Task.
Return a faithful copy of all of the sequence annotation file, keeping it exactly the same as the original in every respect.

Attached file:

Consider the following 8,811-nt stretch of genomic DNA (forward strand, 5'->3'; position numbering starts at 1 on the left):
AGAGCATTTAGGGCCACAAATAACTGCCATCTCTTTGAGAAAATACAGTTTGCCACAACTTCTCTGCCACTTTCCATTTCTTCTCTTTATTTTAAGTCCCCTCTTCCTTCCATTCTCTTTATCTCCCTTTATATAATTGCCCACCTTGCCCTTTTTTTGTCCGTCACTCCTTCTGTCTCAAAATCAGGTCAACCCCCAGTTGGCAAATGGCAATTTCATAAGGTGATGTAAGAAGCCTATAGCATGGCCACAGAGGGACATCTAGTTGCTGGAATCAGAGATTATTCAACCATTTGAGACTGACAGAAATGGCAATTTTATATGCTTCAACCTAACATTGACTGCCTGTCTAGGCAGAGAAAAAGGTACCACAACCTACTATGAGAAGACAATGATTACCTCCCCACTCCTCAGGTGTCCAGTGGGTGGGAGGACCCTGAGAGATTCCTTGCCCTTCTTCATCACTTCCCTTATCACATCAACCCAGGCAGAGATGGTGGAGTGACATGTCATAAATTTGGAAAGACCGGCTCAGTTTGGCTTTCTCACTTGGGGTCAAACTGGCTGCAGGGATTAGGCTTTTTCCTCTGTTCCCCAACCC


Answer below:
Consider the following 8,811-nt stretch of genomic DNA (forward strand, 5'->3'; position numbering starts at 1 on the left):
AGAGCATTTAGGGCCACAAATAACTGCCATCTCTTTGAGAAAATACAGTTTGCCACAACTTCTCTGCCACTTTCCATTTCTTCTCTTTATTTTAAGTCCCCTCTTCCTTCCATTCTCTTTATCTCCCTTTATATAATTGCCCACCTTGCCCTTTTTTTGTCCGTCACTCCTTCTGTCTCAAAATCAGGTCAACCCCCAGTTGGCAAATGGCAATTTCATAAGGTGATGTAAGAAGCCTATAGCATGGCCACAGAGGGACATCTAGTTGCTGGAATCAGAGATTATTCAACCATTTGAGACTGACAGAAATGGCAATTTTATATGCTTCAACCTAACATTGACTGCCTGTCTAGGCAGAGAAAAAGGTACCACAACCTACTATGAGAAGACAATGATTACCTCCCCACTCCTCAGGTGTCCAGTGGGTGGGAGGACCCTGAGAGATTCCTTGCCCTTCTTCATCACTTCCCTTATCACATCAACCCAGGCAGAGATGGTGGAGTGACATGTCATAAATTTGGAAAGACCGGCTCAGTTTGGCTTTCTCACTTGGGGTCAAACTGGCTGCAGGGATTAGGCTTTTTCCTCTGTTCCCCAACCC